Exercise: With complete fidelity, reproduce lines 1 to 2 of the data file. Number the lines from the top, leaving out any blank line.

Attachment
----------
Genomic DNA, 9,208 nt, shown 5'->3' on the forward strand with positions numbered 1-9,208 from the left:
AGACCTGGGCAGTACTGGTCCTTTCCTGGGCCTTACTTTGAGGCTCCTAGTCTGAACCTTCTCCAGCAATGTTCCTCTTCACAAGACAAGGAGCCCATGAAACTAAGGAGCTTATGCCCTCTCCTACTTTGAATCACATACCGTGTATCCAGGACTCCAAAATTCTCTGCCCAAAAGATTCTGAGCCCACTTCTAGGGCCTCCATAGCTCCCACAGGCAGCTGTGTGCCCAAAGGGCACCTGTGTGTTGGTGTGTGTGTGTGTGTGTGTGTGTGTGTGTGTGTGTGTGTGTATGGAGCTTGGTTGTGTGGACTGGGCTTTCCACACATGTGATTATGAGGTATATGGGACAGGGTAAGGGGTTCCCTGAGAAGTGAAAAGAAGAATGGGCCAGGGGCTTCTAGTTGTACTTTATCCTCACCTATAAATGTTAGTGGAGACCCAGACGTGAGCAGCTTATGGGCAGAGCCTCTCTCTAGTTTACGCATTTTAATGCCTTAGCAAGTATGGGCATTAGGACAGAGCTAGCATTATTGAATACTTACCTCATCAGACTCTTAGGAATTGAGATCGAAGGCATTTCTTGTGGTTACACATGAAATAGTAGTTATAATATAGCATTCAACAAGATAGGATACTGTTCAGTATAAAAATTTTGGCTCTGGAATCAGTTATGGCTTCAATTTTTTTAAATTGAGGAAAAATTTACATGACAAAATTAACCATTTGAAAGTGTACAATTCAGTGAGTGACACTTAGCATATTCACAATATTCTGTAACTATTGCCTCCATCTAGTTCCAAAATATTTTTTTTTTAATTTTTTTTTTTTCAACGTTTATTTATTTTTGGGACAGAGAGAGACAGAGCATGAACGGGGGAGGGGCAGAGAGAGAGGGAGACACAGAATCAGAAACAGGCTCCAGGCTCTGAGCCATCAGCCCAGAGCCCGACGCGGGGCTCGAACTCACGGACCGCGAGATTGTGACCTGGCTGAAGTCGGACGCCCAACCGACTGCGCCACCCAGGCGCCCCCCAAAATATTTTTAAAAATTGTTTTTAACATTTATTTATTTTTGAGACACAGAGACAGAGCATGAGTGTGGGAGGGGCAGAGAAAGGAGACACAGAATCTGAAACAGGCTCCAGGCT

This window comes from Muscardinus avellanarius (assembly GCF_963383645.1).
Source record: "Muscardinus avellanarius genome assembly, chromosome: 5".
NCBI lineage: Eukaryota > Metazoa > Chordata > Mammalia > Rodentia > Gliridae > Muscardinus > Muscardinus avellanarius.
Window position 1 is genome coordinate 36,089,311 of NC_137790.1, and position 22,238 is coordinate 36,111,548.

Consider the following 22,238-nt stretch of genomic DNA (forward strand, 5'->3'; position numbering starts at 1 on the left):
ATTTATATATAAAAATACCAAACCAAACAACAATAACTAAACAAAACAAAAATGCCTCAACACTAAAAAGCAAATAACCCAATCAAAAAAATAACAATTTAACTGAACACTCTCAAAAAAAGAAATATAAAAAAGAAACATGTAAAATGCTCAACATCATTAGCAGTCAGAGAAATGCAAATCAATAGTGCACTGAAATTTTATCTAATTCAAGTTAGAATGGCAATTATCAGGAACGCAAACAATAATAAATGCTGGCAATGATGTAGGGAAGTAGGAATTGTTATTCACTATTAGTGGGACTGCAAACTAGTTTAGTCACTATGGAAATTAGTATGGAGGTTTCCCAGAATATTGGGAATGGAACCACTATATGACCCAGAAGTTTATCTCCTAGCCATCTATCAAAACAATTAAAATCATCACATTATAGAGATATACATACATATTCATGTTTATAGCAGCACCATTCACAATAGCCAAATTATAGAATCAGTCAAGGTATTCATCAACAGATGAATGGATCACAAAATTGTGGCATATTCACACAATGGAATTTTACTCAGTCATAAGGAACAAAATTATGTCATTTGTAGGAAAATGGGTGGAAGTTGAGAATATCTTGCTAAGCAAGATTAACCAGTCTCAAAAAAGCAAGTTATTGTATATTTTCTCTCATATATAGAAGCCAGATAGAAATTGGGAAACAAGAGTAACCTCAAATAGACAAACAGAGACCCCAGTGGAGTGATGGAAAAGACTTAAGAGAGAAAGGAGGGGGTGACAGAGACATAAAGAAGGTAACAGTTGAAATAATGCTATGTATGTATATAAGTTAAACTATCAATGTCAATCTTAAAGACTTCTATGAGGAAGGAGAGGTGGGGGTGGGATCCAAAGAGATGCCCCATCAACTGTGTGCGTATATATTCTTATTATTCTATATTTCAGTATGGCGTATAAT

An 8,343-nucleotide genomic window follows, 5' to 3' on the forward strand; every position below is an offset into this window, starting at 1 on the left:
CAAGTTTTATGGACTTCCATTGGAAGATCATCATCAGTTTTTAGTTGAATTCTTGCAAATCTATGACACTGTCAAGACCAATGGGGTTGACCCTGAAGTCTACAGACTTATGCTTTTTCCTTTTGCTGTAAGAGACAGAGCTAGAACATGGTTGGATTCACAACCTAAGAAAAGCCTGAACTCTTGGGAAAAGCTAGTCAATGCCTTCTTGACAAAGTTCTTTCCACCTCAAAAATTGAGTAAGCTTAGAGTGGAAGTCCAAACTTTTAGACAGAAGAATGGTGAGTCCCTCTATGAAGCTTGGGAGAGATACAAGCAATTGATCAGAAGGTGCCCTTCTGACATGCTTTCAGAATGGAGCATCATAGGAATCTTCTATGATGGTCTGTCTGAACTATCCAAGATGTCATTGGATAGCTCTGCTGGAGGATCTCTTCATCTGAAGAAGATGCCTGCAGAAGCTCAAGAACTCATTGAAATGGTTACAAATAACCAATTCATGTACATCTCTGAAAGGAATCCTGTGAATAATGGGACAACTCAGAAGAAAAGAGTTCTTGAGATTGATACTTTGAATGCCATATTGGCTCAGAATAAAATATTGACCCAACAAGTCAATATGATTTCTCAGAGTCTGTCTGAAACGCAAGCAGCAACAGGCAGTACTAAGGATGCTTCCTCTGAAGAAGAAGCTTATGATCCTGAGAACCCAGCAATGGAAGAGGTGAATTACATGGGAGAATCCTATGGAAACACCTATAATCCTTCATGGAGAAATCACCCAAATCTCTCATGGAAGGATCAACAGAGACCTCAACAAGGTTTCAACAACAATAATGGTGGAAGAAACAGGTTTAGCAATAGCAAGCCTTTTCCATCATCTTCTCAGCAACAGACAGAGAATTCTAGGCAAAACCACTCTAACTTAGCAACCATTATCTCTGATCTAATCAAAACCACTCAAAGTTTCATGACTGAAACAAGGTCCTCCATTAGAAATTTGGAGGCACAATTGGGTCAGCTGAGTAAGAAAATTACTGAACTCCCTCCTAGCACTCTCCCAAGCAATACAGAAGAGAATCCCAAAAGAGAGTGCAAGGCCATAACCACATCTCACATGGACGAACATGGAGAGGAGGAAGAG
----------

Genomic DNA, 9,208 nt, shown 5'->3' on the forward strand with positions numbered 1-9,208 from the left:
AGACCTGGGCAGTACTGGTCCTTTCCTGGGCCTTACTTTGAGGCTCCTAGTCTGAACCTTCTCCAGCAATGTTCCTCTTCACAAGACAAGGAGCCCATGAAACTAAGGAGCTTATGCCCTCTCCTACTTTGAATCACATACCGTGTATCCAGGACTCCAAAATTCTCTGCCCAAAAGATTCTGAGCCCACTTCTAGGGCCTCCATAGCTCCCACAGGCAGCTGTGTGCCCAAAGGGCACCTGTGTGTTGGTGTGTGTGTGTGTGTGTGTGTGTGTGTGTGTGTGTGTGTGTATGGAGCTTGGTTGTGTGGACTGGGCTTTCCACACATGTGATTATGAGGTATATGGGACAGGGTAAGGGGTTCCCTGAGAAGTGAAAAGAAGAATGGGCCAGGGGCTTCTAGTTGTACTTTATCCTCACCTATAAATGTTAGTGGAGACCCAGACGTGAGCAGCTTATGGGCAGAGCCTCTCTCTAGTTTACGCATTTTAATGCCTTAGCAAGTATGGGCATTAGGACAGAGCTAGCATTATTGAATACTTACCTCATCAGACTCTTAGGAATTGAGATCGAAGGCATTTCTTGTGGTTACACATGAAATAGTAGTTATAATATAGCATTCAACAAGATAGGATACTGTTCAGTATAAAAATTTTGGCTCTGGAATCAGTTATGGCTTCAATTTTTTTAAATTGAGGAAAAATTTACATGACAAAATTAACCATTTGAAAGTGTACAATTCAGTGAGTGACACTTAGCATATTCACAATATTCTGTAACTATTGCCTCCATCTAGTTCCAAAATATTTTTTTTTTAATTTTTTTTTTTTCAACGTTTATTTATTTTTGGGACAGAGAGAGACAGAGCATGAACGGGGGAGGGGCAGAGAGAGAGGGAGACACAGAATCAGAAACAGGCTCCAGGCTCTGAGCCATCAGCCCAGAGCCCGACGCGGGGCTCGAACTCACGGACCGCGAGATTGTGACCTGGCTGAAGTCGGACGCCCAACCGACTGCGCCACCCAGGCGCCCCCCAAAATATTTTTAAAAATTGTTTTTAACATTTATTTATTTTTGAGACACAGAGACAGAGCATGAGTGTGGGAGGGGCAGAGAAAGGAGACACAGAATCTGAAACAGGCTCCAGGCT